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Honeywell, BASF tout rival solutions for global butadiene shortage

06.12.2014  |  HP News Services

The shale boom responsible for the problem may also provide the solution, as many companies are racing to develop new technologies to make butadiene from butane.

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By THOMAS BLACK and JACK KASKEY
Bloomberg

The shale boom that has boosted US natural gas supplies is causing an unintended shortage of a key petrochemical used to make synthetic rubber for tires.

Manufacturing giants Honeywell International and BASF are touting rival solutions.

Butadiene, which the US discovered could be turned into a rubber substitute during World War II after Asian supplies were cut off, is a byproduct of making plastics from oil-based naphtha. Shortages loom as plastics manufacturers switch their feedstock to less expensive ethane, a natural gas liquid which yields little butadiene.

That could lead to higher prices for motorists as tire makers pass along cost increases. The shale boom responsible for the problem may also provide the solution as Honeywell, in partnership with TPC Group, and BASF working with Linde, race to develop technology to produce butadiene from butane, a now plentiful natural gas liquid.

“Whenever there is a gap that opens up in the petrochemical world, people are going to throw capital and technology at it until they solve it,” John Roberts, a New York-based chemical industry analyst at UBS Securities, said in an interview.

The butadiene shortfall may be as little as 7% over the next decade if the industry shift to gas feedstocks is limited to North America, or as much as 27% if Europe and Asia embrace the trend, according to Honeywell.

Significant Shortages

Houston-based TPC Group, which plans to build a plant in 2017 or 2018 to produce butadiene by on-purpose production instead of capturing it as a byproduct, brought on Honeywell to update technology it hasn’t used since the 1980s, according to chief financial officer Miguel Desdin. The company was acquired in 2012 by a consortium led by SK Capital Partners.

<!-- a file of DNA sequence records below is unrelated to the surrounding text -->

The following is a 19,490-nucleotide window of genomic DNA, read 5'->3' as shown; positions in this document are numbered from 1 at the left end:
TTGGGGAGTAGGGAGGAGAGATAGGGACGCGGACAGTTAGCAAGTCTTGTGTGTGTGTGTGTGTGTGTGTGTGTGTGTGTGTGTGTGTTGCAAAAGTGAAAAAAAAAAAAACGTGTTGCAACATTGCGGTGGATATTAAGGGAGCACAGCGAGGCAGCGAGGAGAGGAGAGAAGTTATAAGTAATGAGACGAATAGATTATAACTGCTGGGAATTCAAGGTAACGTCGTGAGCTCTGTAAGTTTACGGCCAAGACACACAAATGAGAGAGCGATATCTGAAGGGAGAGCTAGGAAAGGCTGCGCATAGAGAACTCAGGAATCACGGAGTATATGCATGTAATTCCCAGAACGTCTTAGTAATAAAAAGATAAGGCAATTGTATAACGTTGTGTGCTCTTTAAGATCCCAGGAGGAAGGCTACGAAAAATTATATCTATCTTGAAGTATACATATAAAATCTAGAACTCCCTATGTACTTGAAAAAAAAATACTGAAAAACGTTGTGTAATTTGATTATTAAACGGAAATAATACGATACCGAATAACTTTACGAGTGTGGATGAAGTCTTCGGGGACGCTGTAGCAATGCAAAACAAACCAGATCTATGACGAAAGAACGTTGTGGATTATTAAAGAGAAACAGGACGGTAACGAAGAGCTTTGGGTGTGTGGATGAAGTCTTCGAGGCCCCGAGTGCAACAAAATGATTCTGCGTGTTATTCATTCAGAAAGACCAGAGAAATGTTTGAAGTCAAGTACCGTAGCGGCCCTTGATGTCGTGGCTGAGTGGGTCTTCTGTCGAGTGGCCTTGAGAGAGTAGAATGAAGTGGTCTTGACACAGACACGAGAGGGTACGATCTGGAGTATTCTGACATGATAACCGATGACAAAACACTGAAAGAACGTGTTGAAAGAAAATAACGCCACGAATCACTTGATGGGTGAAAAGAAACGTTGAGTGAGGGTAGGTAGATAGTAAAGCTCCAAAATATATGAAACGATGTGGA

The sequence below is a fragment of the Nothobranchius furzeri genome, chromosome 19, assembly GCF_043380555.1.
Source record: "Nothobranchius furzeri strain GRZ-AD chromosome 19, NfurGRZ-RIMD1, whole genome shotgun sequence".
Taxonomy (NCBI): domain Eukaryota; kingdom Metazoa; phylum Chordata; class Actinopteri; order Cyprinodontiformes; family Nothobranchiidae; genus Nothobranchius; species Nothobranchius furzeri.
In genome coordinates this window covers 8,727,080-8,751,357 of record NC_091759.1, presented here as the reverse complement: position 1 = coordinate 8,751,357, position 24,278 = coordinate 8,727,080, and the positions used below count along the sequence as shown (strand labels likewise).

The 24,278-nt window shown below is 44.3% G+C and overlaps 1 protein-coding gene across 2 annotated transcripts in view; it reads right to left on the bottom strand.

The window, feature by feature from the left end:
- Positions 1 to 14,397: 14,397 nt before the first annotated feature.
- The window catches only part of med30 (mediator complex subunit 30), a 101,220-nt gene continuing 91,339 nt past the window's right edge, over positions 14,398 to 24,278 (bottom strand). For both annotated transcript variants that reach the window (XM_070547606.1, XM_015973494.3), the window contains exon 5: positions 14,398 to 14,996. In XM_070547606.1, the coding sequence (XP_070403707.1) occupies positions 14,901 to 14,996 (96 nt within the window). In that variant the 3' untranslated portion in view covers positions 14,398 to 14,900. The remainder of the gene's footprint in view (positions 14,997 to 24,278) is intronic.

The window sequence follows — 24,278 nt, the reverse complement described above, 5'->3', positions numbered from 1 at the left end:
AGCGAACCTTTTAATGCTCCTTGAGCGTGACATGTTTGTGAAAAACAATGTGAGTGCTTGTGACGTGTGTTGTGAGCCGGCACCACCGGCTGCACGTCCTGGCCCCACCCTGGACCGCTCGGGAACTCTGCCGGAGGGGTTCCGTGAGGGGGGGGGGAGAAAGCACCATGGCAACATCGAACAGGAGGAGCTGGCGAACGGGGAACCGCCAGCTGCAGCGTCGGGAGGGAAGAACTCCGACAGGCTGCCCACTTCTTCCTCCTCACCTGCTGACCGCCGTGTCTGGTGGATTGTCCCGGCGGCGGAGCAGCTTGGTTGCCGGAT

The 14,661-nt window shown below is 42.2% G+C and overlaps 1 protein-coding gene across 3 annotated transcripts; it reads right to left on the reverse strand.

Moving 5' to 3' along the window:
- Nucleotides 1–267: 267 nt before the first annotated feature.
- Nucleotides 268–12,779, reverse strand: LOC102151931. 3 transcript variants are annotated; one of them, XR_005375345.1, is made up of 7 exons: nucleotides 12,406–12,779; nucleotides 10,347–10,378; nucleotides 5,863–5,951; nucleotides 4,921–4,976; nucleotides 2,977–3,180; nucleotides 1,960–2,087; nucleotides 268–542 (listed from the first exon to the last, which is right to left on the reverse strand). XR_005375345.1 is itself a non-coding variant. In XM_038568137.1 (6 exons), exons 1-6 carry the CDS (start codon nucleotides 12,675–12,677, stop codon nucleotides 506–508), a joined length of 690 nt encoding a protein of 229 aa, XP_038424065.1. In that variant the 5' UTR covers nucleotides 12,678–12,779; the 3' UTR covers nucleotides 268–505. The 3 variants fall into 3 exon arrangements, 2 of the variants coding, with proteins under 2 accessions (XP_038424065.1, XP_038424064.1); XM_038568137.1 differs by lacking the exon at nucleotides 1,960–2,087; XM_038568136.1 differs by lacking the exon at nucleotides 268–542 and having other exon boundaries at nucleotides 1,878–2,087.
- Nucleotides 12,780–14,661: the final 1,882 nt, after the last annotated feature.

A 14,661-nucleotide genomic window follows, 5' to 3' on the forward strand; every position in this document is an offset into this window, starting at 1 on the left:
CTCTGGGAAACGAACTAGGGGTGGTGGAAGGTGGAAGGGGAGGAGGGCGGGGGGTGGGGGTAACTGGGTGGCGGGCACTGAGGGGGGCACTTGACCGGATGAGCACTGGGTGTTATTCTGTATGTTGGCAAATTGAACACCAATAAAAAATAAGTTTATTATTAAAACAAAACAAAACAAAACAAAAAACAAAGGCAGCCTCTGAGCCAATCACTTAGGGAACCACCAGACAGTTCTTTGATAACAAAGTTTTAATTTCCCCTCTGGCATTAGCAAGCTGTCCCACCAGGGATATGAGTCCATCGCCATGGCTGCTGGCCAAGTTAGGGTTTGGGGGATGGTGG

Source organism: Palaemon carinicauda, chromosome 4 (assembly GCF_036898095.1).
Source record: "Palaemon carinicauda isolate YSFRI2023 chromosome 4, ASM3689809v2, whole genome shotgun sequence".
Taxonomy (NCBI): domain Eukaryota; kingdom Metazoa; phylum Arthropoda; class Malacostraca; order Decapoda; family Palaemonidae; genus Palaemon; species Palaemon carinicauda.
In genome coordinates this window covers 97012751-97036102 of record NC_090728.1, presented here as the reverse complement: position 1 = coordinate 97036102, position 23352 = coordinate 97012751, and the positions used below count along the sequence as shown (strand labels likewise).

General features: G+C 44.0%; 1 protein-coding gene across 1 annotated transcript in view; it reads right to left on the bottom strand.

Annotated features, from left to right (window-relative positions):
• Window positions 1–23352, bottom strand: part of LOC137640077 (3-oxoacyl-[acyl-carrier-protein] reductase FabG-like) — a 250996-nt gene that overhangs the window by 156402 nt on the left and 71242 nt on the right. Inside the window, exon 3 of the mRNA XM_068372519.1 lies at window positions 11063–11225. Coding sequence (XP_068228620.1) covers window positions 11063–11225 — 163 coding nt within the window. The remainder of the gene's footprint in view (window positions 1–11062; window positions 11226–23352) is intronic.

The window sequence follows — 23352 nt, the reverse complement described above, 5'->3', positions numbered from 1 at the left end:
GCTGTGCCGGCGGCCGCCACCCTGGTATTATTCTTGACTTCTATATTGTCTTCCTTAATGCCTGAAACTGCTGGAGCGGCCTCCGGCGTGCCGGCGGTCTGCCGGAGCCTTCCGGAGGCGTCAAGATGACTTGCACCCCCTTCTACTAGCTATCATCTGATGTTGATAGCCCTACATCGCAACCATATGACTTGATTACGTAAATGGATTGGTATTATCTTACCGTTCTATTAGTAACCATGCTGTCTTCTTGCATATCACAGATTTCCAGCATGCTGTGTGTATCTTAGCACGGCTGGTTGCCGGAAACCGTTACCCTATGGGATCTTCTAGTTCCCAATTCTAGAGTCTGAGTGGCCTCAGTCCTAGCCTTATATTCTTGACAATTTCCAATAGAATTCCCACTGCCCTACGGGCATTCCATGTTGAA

“In the medium and longer term, if demand picks up there’s going to be a significant shortage of butadiene because the supply has tightened,” Desdin said in an interview.

When butadiene doubled in 2011, tire makers tried to recoup lost margins by raising prices. Higher raw material costs eroded earnings at tire maker Michelin & Cie by an estimated 1.8 billion euros ($2.44 billion) that year and 500 million euros in 2012. Michelin in November said it’s researching butadiene production from plant materials in anticipation that shortages will return.

Honeywell and TPC plan to have technology for on-purpose production of butadiene ready by year end and are already talking with potential licensees, Jim Rekoske, petrochemical global business director for Honeywell’s UOP unit, said in a telephone interview. Demand could require as many as 20 to 30 plants worldwide, the companies said.

Shale Boom

Gas has become cheaper as hydraulic fracturing or fracking has boosted production from shale formations. The shale boom has spurred plans for a record $113 billion in chemical manufacturing investments, according to the American Chemistry Council.